Emotional Analytics (EA) is a ¨new¨ field that allows an Artificial Intelligence (AI) to identify and analyze the full spectrum of human emotions including mood, attitude and emotional personality whether by their gestures, their words or the tone of their voice, thus allowing the appropriate decisions to be made by the AI or whoever is controlling it. It is a rapidly changing field that is being adopted across industries whether in healthcare, in securities, education or marketing. 

But why emotions? Daniel Kahneman, Nobel Prize winning economist, crystallized years of research into his 2011 book ´Thinking Fast and Slow´. Kahneman describes two ways of thinking in order to condense his work further: System 1 (fast, visceral, and emotionally driven) and System 2 (slow-considered, rational, and effortful). Traditional market research has used methods such as surveys to explain responses to System 2 for a long time. System 1 responses, however, are elusive and difficult to obtain and analyze, especially since people are often unable to express their emotions or may not even want to share them. The brain is the pride of our species and, nevertheless, in spite of it, of all our reasoning, a very important part of the actions we take are influenced by our emotions.

But, why AI? To begin with, understanding a human being can be complicated. It is always difficult to understand others and, sometimes it is almost impossible to even understand ourselves. If interpreting emotions amongst each other can be so complicated, how can AI capture our emotions? In ´Star Trek: The Next Generation´ which takes place in the 24th century, ´Data´ is an advanced android with an unparalleled ability to think and execute numerous operations seconds- but, just like Pinocchio, he wants to be human.  One of the foundations on which Data´s character pivots is his ability to consider and understand the feelings that control his human companions, which makes his interaction with his colleagues more fruitful for both parties. Despite this scenario being a ¨reel life¨ illustration, the human-conscious computer is much closer than we would think in real life as well.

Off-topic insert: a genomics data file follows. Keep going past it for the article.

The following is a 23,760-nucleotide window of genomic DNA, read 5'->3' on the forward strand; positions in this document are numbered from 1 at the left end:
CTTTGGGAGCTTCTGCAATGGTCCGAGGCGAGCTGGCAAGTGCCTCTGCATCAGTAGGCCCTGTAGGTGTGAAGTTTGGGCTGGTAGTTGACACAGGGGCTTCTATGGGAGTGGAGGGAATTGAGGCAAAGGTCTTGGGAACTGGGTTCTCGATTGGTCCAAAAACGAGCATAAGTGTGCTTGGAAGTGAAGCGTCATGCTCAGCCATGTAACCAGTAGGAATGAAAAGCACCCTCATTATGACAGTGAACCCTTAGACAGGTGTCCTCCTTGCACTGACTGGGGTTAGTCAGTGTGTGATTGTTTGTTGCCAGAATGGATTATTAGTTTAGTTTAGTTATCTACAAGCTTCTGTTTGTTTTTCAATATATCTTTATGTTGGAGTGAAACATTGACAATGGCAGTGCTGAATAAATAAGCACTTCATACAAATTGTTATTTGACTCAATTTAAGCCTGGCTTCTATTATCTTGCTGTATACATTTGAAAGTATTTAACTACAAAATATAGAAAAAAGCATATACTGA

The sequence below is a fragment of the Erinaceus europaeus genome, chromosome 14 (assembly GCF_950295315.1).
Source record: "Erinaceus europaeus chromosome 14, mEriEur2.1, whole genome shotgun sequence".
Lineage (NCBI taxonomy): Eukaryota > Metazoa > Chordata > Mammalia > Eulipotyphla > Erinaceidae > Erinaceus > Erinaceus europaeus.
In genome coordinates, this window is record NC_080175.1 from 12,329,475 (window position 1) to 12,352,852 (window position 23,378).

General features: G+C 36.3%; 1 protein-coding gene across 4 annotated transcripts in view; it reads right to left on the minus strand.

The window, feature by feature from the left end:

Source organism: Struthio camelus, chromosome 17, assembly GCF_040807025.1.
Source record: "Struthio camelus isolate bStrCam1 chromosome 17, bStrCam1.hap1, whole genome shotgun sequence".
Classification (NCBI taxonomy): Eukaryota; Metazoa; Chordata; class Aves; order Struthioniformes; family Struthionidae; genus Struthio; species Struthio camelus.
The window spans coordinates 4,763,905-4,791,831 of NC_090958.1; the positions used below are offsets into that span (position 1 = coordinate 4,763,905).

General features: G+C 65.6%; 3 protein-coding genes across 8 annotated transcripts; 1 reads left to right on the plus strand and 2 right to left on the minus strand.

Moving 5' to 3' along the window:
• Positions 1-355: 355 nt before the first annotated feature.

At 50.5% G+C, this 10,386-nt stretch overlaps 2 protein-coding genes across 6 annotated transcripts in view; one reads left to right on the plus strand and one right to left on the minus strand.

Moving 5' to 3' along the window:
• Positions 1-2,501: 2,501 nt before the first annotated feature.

Interaction between businesses and consumers has already started going through the process of AI. Artificial intelligence and bots are one of the aspects that are being worked on the most by tech giants as there is no better way to serve a client than to consider what he is feeling in order to meet his needs. A report by Infoholic Research indicates that the emotion analysis market will hit $1.711 million by 2022. Why is so much money being spent on understanding our emotions? Without a doubt, it is very important for a company to maintain a good relationship with its customers and with its employees. But this will not only help companies convince you to give them your money or time, it can also make your life more enjoyable. The better a company knows you, the better service or product it can offer you. No company wants to overwhelm you until you get tired of them, what they want is to accompany you and cover your needs in the best possible way. And when they fail overwhelming you or sending you irrelevant advertising, or unfitting task to you if you are an employee, it’s a sign that they don’t know you well enough. This is where Feelenials comes in to understand individuals and groups of people whether in a public or private nature, in order to help organizations make better decisions for individuals as well as for collectives.

It is tempting to think that if a machine can capture our emotions, it is a little closer to having them. But, in disappointment to Star Trek’s Data and the concern of most indivuduals, that is highly unlikely. Computers are outstanding in processing information and crossing data, which can help them find out what humans feel and take a course of action accordingly. However, getting to feel is something that is still far for a machine. In fact, we don’t even know what is necessary to have emotions. But at least the AI you interact with will create an illusion of empathy that adapts to your emotions. The analysis of emotions will not (only) allow advertisers to exploit our emotions in order to sell us goods, but it will also make our relationship with the machines more relaxed and warmer in a historic moment when we will have more and more contact with them. As told by Rosalind Picard, founder and director of the Affective Computing Research Group at the MIT Media Lab, “the goal is to honour people’s feelings, to better integrate this technology into our lives.”


Cover Photo by Das Ein on Unsplash